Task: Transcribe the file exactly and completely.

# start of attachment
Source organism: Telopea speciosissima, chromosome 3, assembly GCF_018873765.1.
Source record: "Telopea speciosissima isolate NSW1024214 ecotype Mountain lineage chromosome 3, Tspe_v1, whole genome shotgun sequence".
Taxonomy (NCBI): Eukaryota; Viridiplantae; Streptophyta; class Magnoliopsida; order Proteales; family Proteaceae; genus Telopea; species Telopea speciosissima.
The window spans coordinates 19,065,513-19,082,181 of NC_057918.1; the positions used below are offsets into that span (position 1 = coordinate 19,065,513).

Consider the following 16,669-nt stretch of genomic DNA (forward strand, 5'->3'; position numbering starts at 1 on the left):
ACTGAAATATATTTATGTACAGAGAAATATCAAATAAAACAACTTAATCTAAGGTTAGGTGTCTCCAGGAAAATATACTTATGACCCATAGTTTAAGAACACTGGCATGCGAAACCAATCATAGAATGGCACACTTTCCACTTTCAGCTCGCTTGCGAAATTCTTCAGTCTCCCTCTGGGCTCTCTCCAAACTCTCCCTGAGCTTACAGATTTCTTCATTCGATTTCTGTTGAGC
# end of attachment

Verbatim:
Source organism: Telopea speciosissima, chromosome 3, assembly GCF_018873765.1.
Source record: "Telopea speciosissima isolate NSW1024214 ecotype Mountain lineage chromosome 3, Tspe_v1, whole genome shotgun sequence".
Taxonomy (NCBI): Eukaryota; Viridiplantae; Streptophyta; class Magnoliopsida; order Proteales; family Proteaceae; genus Telopea; species Telopea speciosissima.
The window spans coordinates 19,065,513-19,082,181 of NC_057918.1; the positions used below are offsets into that span (position 1 = coordinate 19,065,513).

Consider the following 16,669-nt stretch of genomic DNA (forward strand, 5'->3'; position numbering starts at 1 on the left):
ACTGAAATATATTTATGTACAGAGAAATATCAAATAAAACAACTTAATCTAAGGTTAGGTGTCTCCAGGAAAATATACTTATGACCCATAGTTTAAGAACACTGGCATGCGAAACCAATCATAGAATGGCACACTTTCCACTTTCAGCTCGCTTGCGAAATTCTTCAGTCTCCCTCTGGGCTCTCTCCAAACTCTCCCTGAGCTTACAGATTTCTTCATTCGATTTCTGTTGAGC